Just as the Black Plague led to the Renaissance, past pandemics have always opened new doors to adaptation and innovation. Now, wealth managers too are applying their lessons learned from COVID-19 to accelerating their digital transformation at a surprisingly fast pace.
Among their technology investments for 2021, financial advisors cited social media marketing as their top choice by far, followed by webinars and video content, according to the Broadridge report Arming Advisors for Success in a Post-2020 World. Based on extensive data drawn from advisor interviews conducted in 2019 and 2020, the study provides a unique close-up of wealth management trends before COVID-19 struck and afterward. From 2019 to 2020, advisor investment in social media marketing climbed 22%. And, when a marketing plan was wrapped around those social media efforts, advisors reported a 60% increase in their ability to convert a single social media lead to new client status.
When COVID-19 introduced the world to social distancing last year, it also managed to push the financial marketplace half a decade into the digital future. As McKinsey research pointed out, “We have vaulted five years forward in digital adoption in a matter of around eight weeks.” Three factors underpin the surging wealth management investment in social media: soaring demand for professional advice; older cohorts who are warming up to social media; and the fact that any platform usage creates more engagement—and more usage.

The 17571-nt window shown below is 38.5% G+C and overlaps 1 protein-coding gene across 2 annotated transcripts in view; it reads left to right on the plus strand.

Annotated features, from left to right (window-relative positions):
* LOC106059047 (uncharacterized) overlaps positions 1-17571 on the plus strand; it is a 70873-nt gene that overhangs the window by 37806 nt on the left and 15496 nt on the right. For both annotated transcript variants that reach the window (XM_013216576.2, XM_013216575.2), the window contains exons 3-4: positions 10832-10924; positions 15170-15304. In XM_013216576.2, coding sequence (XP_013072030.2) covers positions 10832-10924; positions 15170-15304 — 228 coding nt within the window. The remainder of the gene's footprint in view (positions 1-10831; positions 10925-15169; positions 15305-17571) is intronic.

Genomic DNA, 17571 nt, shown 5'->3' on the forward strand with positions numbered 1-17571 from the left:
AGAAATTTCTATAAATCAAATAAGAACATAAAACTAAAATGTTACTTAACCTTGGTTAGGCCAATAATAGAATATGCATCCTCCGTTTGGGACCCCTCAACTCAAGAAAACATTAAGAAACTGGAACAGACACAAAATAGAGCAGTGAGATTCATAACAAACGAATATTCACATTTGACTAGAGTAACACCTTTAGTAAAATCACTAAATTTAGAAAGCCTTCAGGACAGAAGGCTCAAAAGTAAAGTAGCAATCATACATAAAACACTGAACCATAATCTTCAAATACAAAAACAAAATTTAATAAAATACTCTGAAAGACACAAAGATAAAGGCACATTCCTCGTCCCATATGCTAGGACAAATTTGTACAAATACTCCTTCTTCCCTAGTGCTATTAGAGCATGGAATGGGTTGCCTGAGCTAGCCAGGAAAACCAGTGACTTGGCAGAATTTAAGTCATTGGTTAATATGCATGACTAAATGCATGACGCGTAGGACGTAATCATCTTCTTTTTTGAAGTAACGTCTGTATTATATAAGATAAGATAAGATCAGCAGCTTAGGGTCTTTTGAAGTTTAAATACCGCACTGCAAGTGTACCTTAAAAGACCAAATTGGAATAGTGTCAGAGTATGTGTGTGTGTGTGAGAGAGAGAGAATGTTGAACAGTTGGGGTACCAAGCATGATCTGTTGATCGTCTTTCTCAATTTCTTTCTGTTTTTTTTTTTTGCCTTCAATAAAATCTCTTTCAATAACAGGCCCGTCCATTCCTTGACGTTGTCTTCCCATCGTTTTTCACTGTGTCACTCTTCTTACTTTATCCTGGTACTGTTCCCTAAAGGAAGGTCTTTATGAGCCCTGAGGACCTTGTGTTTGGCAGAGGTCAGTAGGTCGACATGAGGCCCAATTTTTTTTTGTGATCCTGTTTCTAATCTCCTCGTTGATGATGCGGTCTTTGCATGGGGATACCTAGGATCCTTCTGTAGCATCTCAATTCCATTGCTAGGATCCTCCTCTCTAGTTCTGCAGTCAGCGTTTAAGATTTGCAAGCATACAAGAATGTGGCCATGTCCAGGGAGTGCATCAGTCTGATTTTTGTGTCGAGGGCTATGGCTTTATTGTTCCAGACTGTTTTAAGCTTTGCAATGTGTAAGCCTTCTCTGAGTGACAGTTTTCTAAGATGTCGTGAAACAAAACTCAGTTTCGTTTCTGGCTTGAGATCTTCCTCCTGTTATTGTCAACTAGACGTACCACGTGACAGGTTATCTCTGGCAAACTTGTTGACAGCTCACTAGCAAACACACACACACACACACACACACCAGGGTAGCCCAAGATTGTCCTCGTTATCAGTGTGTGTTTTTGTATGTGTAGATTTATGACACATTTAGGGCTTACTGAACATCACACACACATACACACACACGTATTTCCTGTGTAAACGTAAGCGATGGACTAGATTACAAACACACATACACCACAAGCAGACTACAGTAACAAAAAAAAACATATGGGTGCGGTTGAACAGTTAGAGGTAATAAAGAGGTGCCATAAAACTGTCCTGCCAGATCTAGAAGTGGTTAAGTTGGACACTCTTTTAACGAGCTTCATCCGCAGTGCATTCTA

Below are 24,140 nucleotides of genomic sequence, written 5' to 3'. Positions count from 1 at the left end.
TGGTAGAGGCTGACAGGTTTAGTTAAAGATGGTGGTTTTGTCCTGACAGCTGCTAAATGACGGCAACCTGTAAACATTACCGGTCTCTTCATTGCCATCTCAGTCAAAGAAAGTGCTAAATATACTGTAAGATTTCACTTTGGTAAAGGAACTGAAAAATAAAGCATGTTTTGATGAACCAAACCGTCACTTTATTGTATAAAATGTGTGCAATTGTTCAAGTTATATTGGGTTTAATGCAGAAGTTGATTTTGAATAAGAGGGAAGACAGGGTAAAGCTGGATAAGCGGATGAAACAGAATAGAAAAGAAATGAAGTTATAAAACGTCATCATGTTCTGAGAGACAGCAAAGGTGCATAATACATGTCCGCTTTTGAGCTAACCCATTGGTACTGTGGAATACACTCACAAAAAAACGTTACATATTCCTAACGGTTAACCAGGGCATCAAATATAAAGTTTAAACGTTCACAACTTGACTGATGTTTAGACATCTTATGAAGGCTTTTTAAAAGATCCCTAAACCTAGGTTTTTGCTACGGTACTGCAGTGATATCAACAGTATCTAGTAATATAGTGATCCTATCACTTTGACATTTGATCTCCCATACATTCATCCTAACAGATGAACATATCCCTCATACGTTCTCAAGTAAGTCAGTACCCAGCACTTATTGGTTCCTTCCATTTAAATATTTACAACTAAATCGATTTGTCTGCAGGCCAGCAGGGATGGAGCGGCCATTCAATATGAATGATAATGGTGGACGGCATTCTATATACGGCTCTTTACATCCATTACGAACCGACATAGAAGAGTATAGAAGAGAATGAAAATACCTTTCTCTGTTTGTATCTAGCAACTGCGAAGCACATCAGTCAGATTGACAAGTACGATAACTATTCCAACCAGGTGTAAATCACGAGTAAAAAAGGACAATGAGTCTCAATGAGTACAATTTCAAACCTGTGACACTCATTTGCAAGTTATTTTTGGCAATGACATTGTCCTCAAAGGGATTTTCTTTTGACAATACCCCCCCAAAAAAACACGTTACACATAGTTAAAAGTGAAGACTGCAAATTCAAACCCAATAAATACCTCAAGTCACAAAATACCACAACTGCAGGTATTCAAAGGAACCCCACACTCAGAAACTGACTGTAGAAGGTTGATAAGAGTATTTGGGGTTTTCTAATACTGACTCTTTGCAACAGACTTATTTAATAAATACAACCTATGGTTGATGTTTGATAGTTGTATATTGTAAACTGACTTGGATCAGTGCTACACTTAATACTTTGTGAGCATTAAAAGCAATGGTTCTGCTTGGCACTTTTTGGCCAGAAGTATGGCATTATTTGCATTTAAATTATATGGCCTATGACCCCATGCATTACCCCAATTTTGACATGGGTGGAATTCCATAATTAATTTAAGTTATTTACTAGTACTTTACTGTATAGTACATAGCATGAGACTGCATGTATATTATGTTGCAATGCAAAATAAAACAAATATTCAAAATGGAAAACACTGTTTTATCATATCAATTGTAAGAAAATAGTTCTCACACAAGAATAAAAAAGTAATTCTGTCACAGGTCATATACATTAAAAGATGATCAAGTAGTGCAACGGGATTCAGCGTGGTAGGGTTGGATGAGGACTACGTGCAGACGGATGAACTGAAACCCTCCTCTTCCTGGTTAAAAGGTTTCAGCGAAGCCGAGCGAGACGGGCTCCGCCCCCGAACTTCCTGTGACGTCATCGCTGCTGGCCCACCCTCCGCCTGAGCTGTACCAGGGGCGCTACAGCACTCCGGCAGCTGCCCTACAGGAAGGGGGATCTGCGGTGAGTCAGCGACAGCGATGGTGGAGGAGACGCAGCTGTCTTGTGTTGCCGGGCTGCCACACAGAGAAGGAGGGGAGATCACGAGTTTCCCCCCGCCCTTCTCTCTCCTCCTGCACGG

COVID-19 Propelled Clients to Advisors
Responding to growing wariness about the market’s volatility, one in four Americans sought out an advisor for the first time ever in 2020. As advisors confronted their client’s daily disruptions, many rose to the occasion with more frequent meetings at a distance through a variety of digital tools from Zoom calls to texting and social media. Advisors saw their holistic business objectives telescope as their social media interactions with clients started to cover planning subjects beyond investments to other needs. As clients sought out wellness tips through social media for other aspects of their lives like personal health and remote learning for their children, they naturally encountered pandemic planning themes that touched on personal finances. This provided a convenient venue for interactions between advisors and clients where they already were—online.
While advisors in the Broadridge study said they still preferred LinkedIn and Facebook for converting leads, their conversions from Instagram and Twitter also managed to double between 2019 and 2020. Social media proved to be an exceptionally cost-effective way to promote wealth management as a critical element to “wellness,” in effect pulling together the different elements of living-through-COVID into a holistic and coherent narrative for the client.
Not Just for Millennials